Coral Castle

Coral Castle is a stone building near Homestead, Florida. Its builder, Edward Leedskalnin, left Latvia after being jilted by his fiancée the day before their wedding. As he left, he developed terminal tuberculosis which miraculously healed, for which he praised the power of magnets.

Still hoping to impress his ex-fiancée, he worked on Coral Castle for over 28 years. He began building Rock Gate Part in Florida City around 1923. At the time, Florida City was an isolated community. In 1936, Leedskalnin moved himself and his castle 10 miles north to its present position in Homestead, where he continued to work on it until 1951.

The enduring mystery of the Castle is how one man could carve and move the massive stones used. The stones are made of Oolite, a sedimentary rock commonly found in southern Florida. They are carefully placed one on top of the other, with no mortar to seal them. The craftsmanship is perfect – connecting stones around the perimeter wall are uniform in height, and despite the lack of mortar, the stones sit perfectly against one another. Even the devastating 1992 Hurricane Andrew failed to destroy the castle.

Leedskalnin’s living quarters were in a two-story castle tower whose walls were made up 8 foot high pieces of stone. There was an accurate sundial, a water well, the obelisk, a Polaris telescope, and numerous pieces of furniture, all carved in stone. Most objects are made from a single piece of stone, carved using crude tools.

The largest stone at Coral Tassel weighs 30 tons, more than three times heavier than the largest stone in the great pyramid of Giza. Yet it remains a mystery how the builder managed to carve and move such huge stones without heavy equipment.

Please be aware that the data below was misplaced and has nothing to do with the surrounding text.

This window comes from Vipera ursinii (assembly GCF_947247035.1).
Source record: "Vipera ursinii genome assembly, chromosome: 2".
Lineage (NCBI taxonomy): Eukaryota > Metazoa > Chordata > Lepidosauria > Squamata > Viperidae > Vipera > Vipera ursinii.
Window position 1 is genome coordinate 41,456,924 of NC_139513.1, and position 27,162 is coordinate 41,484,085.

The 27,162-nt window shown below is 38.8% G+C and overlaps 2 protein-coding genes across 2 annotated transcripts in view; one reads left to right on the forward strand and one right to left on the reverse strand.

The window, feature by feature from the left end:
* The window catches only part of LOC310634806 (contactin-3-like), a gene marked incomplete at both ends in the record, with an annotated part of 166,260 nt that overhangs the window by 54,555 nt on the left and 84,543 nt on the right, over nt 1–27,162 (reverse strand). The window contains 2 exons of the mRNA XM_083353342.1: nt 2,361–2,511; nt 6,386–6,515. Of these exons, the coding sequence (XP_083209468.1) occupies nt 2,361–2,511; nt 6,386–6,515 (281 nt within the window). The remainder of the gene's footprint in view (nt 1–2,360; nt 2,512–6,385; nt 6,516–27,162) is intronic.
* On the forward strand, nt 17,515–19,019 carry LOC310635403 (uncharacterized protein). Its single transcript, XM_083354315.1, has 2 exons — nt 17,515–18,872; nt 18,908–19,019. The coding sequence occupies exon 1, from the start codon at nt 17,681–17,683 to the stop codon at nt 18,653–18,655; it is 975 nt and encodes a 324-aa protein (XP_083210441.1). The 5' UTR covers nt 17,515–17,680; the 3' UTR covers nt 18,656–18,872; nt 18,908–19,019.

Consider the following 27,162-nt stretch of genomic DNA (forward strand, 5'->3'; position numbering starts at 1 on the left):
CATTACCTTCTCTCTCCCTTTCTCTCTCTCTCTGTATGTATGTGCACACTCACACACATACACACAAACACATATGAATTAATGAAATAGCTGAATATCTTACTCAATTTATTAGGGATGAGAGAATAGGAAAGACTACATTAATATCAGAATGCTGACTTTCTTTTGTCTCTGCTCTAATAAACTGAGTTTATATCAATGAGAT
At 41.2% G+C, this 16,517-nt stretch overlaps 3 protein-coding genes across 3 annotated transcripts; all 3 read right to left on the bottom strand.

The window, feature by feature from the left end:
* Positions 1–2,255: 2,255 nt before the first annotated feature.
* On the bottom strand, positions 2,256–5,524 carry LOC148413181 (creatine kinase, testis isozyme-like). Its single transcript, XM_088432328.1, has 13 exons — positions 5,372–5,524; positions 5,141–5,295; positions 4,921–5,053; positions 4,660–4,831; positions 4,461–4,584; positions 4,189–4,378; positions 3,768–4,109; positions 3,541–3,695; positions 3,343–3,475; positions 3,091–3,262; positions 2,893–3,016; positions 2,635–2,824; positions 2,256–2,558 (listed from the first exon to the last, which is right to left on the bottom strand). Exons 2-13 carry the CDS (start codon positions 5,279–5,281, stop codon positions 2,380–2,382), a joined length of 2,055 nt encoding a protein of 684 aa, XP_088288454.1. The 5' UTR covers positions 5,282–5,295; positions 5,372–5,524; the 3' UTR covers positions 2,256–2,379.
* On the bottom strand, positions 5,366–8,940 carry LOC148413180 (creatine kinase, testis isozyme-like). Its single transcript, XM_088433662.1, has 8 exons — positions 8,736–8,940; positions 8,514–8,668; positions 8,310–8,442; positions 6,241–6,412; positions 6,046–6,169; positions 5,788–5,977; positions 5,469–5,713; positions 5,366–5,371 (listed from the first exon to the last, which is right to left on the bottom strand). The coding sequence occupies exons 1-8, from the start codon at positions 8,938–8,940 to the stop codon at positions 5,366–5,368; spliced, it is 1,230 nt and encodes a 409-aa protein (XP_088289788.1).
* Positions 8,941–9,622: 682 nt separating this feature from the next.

The most famous structure of Lee Coral Castle is a revolving gate made of a nine-ton stone. Despite its massive weight, the gate was so well-balanced that even a child can open it. In 1986, the gate stopped working. It took six men and a 50 ton crane to remove the gate. Engineers discovered that Leedskalnin had drilled a hole through the 8 foot tall rock (using no electric tools), then inserted a metal shaft. An old truck bearing under the rock allowed to move. Once the truck bearing rusted out, the gate was seized closed. It was repaired in 1986, but failed again in 2005 and has not yet been repaired.

Leedskalnin himself kept his work secret. He worked alone, accepting help from no one. Visitors would ask him how he managed to move such massive stones. In reply, he would smile enigmatically and tell them that he understood the laws of weight and leverage, or had discovered the secrets of the pyramids.

There are photos of him using traditional block and tackle. However, it is doubtful that he used pulleys, chains, and block and tackle for many of the stones. The chains he used could support a maximum of 3.5 tons, while his stones were often much heavier. The tripods and pulleys he used were similarly unsuited to the task of moving larger stones. Leedskalnin never shared the secret, and it remains a mystery to this day.

Coral Castle, courtesy Wikipedia.